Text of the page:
Soon thereafter, the rebellion was crushed, and Saint Eustáthios returned to Rome with honor and glory. Emperor Trajan had died in the meantime, and his successor Hadrian (117-138) wanted to celebrate the victory with a solemn sacrifice to their "gods." To everyone's amazement, Saint Eustáthios did not go to the pagan temple. The Emperor ordered them to find him and bring him to the temple.
“Why don’t you want to worship the gods?” the Emperor inquired. “You, above all others, should offer thanks to them. Not only did they preserve you in war and grant you victory, but they also helped you to find your wife and children.” Saint Eustáthios replied: “I am a Christian and I glorify and give thanks to Christ, and I offer sacrifice to Him. I owe my life to Him. I do not know or believe in any other God.”
Outraged, the Emperor ordered him to remove his military belt and brought Eustáthios and his family before him. They did not succeed in persuading the steadfast confessors of Christ to offer sacrifice to idols. The Saint's family was sentenced to be torn to pieces by wild beasts, but the animals would not touch the holy martyrs.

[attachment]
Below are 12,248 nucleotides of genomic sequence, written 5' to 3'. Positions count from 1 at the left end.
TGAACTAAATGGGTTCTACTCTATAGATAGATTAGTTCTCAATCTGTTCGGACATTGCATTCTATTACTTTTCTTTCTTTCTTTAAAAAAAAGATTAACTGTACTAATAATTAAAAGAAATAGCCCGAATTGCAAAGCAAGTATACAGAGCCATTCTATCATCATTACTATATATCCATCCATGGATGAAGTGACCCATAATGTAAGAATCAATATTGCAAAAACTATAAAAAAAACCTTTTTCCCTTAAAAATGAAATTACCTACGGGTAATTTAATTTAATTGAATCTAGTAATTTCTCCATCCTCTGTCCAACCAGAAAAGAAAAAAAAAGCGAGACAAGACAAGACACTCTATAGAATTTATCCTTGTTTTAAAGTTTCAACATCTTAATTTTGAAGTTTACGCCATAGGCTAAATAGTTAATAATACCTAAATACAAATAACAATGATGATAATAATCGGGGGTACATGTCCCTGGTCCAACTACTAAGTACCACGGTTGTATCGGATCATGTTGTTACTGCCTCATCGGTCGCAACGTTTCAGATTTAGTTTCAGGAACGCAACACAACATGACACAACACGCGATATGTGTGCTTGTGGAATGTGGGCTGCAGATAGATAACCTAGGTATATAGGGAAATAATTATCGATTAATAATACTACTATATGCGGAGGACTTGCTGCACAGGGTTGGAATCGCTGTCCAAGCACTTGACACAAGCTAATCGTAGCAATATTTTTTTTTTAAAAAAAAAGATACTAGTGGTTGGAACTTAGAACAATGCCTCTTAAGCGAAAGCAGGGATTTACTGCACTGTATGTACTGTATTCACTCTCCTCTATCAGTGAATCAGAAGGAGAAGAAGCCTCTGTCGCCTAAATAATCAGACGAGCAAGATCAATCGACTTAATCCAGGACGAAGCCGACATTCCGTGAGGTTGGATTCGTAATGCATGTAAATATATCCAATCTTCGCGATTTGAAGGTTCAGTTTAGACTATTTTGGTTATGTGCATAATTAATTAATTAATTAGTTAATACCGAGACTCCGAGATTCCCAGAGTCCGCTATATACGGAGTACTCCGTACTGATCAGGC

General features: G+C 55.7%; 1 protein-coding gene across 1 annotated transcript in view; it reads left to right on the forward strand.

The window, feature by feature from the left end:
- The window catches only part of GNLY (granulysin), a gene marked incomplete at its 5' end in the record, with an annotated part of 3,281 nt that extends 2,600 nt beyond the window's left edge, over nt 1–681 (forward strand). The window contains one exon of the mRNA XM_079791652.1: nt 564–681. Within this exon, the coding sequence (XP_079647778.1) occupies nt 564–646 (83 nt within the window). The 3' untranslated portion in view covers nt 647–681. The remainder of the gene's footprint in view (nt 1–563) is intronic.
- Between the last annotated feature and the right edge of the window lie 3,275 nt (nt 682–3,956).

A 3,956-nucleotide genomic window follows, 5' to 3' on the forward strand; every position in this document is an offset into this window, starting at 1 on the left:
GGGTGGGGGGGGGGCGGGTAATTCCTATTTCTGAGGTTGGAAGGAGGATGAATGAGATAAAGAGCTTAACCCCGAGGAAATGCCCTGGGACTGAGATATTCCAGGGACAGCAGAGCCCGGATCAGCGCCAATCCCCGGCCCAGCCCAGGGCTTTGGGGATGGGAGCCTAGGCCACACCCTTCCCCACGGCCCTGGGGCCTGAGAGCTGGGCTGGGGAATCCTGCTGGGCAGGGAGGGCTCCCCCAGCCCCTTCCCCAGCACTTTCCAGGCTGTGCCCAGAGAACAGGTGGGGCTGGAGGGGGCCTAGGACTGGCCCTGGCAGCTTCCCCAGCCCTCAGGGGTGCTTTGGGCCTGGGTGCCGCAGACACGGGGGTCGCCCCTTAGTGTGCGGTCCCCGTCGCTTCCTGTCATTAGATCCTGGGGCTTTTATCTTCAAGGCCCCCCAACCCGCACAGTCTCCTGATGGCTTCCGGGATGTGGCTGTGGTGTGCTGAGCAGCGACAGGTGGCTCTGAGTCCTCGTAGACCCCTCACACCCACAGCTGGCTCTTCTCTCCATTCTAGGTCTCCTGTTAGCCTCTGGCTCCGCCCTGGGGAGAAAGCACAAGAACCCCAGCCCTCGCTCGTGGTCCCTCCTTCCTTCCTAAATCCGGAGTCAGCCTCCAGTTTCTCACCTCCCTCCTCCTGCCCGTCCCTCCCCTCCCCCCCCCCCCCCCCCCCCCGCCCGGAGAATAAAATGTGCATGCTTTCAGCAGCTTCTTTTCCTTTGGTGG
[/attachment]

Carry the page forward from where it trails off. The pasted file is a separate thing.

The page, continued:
Then the cruel Emperor ordered that they be thrown alive into a red-hot brass bull, and Saint Eustáthios, his wife Theopistē, and their sons Agapios and Theopistos suffered martyrdom. Before being placed inside the bull, Saint Eustathios prayed, “Grant, O Lord, Thy grace to our relics, and grant a place in Thy Kingdom to all who call upon us, Though they call upon us when in danger on a river, or on the sea, we entreat Thee to come to their aid.”
Three days later, they opened the brass bull, and the bodies of the holy martyrs were found unscathed. Not one hair of their heads was singed, and their faces shone with an unearthly beauty. Many who witnessed this miracle came to believe in Christ. Some pious Christians buried the bodies of the Saints with all honor and reverence.